Press freedom crackdown leads to media exodus from Russia

US news agency Bloomberg made the first move, announcing on Friday that it was halting its reporting from Russia. The British BBC and the US broadcaster CNN followed suit and stopped their reporting from Russia. EPA-EFE/ANDY RAIN [ANDY RAIN/EPA]

Russia’s new, controversial media law is pushing several international media outlets to suspend their operations in the country. EURACTIV Germany reports.

According to the new law, the spread of alleged “false information” about the war in Ukraine is punishable by up to 15 years in prison.

US news outlet Bloomberg made the first move, announcing on Friday that it was halting its reporting from Russia. The British BBC and the US broadcaster CNN quickly followed suit.

German media have also decided to limit their reporting from the country. News broadcasters ARD and ZDF are examining the consequences of the law passed on Friday and are suspending reporting from their Moscow studios for the time being.

The two public broadcasters will continue to provide audiences with comprehensive information on events in Russia and Ukraine from their other locations, they said in a statement published on Saturday (5 March).

Controversial media law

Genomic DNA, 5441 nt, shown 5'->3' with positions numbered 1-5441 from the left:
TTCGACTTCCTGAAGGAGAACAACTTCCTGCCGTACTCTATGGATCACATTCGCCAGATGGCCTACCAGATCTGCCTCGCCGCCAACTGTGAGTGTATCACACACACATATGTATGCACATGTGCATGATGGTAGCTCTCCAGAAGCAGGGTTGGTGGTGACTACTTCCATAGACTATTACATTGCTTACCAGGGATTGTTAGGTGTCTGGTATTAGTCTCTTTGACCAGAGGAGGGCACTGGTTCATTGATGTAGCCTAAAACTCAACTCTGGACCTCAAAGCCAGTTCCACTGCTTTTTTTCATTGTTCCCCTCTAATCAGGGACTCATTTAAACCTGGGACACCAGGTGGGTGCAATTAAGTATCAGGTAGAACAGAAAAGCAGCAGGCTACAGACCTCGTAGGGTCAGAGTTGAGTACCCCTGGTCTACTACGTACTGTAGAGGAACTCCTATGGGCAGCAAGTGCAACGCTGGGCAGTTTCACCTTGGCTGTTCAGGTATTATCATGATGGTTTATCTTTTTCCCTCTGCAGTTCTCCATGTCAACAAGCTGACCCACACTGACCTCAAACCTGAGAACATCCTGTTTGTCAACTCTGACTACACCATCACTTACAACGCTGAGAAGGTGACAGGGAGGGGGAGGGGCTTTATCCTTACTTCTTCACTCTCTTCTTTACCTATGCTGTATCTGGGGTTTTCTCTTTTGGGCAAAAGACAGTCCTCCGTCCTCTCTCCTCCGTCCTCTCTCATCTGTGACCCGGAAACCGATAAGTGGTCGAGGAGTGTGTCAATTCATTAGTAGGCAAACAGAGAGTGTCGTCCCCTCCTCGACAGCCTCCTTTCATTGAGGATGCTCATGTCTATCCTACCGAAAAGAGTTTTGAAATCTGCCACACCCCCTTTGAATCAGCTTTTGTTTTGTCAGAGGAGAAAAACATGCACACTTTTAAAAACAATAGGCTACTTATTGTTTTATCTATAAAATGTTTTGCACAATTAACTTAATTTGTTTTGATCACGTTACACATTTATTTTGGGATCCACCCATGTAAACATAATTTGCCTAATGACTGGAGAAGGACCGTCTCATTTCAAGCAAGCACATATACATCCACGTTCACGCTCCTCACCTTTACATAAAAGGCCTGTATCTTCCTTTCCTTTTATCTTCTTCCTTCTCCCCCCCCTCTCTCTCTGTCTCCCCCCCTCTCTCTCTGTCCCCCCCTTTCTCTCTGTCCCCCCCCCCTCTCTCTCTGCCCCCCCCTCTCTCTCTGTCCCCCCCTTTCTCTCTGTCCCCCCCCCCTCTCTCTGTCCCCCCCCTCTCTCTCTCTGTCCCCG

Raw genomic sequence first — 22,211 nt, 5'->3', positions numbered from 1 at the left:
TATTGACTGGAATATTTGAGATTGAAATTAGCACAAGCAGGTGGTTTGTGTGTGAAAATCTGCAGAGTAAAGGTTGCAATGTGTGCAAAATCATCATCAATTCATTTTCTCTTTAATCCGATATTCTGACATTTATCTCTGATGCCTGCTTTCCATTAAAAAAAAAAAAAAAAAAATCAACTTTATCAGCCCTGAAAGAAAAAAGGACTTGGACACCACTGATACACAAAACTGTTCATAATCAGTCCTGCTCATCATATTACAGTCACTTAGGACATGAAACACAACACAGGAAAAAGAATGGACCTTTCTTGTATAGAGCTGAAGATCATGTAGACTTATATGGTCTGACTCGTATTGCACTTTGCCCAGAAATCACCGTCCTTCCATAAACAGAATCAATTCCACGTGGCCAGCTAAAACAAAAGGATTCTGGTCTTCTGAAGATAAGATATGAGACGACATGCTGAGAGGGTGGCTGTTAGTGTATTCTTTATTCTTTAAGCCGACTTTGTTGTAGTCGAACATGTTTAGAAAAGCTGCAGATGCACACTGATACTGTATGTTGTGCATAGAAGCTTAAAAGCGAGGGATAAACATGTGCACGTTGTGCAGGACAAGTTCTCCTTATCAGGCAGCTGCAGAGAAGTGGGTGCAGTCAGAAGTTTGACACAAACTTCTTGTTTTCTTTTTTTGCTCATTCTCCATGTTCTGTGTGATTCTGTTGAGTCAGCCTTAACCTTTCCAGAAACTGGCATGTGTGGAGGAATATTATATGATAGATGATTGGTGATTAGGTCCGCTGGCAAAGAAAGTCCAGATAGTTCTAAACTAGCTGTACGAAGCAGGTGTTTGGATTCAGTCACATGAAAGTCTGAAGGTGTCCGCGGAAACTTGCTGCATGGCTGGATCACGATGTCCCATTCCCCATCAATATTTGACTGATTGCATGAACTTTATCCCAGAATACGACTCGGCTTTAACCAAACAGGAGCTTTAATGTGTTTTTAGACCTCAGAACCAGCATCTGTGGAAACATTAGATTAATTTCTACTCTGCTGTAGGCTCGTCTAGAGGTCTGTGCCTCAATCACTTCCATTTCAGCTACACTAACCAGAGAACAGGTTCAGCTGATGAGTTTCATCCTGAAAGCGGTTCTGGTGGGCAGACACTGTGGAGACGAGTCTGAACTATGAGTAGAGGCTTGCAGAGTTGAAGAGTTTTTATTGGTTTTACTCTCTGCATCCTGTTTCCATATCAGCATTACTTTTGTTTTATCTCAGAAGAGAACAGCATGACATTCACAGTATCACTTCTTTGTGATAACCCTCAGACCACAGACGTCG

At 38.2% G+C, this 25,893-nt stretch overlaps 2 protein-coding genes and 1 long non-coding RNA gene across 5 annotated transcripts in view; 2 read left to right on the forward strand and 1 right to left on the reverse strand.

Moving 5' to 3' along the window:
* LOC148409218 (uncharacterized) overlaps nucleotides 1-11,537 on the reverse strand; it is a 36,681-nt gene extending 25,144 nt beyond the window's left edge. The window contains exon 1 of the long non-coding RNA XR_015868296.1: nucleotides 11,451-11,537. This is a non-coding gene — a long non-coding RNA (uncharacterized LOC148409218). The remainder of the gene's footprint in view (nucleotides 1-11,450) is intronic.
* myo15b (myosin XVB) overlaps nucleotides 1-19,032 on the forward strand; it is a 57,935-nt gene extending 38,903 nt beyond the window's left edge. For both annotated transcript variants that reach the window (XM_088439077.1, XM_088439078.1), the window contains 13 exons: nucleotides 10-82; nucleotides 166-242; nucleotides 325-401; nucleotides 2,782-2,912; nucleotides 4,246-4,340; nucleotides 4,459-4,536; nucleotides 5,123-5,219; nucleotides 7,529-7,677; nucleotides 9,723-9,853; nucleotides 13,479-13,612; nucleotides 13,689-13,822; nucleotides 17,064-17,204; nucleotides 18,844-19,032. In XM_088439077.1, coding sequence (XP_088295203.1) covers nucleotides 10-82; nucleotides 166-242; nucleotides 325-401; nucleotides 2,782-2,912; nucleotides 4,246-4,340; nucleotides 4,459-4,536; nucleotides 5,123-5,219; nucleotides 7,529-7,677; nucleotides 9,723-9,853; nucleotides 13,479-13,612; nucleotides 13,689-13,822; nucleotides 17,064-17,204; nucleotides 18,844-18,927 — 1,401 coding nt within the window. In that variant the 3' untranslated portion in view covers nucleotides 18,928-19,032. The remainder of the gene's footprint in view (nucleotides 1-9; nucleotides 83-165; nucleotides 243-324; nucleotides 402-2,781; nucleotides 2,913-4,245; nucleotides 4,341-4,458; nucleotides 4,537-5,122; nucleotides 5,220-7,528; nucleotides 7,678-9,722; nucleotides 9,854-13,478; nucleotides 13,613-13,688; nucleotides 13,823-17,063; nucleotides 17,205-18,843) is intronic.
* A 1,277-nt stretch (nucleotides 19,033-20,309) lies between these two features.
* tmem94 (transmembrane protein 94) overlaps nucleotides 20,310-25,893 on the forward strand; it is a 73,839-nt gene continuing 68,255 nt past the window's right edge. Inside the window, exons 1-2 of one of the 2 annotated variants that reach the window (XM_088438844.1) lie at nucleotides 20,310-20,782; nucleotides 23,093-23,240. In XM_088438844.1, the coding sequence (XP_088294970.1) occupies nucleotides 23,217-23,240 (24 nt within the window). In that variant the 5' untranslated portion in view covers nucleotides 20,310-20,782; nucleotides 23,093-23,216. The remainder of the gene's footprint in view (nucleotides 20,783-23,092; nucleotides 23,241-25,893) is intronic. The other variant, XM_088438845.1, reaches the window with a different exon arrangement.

The background is the controversial media law passed by the Russian State Duma on Friday (4 March).

According to this law, the dissemination of alleged “false information” about the Russian armed forces is punishable by up to 15 years in prison, whereby deviations from the Kremlin’s official statements are already classified as “false information”.

Using the term “war” concerning the conflict in Ukraine, for example, is illegal because it is seen as a “military operation” to “secure peace” according to the Kremlin’s official account.

The same goes for the numbers of casualties, which according to the Ukrainian defence ministry’s figures, are considerably higher than those provided by the Kremlin. However, their dissemination is now also prohibited by law.

Russian media have also come under increasing pressure since the Russian invasion of Ukraine. Several media houses that deviated from the official Russian position, for instance, were closed down for their critical reporting in the days after the invasion began.

Social media has also been subject to a growing number of restrictions. On Friday (4 March), the Kremlin announced it would block social media platforms Facebook and Twitter in the country after they both repeatedly refused to delete information critical of Moscow.

Russia wages war against independent media

As the war in Ukraine continues, Russia has stepped up efforts to restrict the availability of information, targeting independent reporting on both sides of the border. 

[Edited by Luca Bertuzzi/ Alice Taylor]

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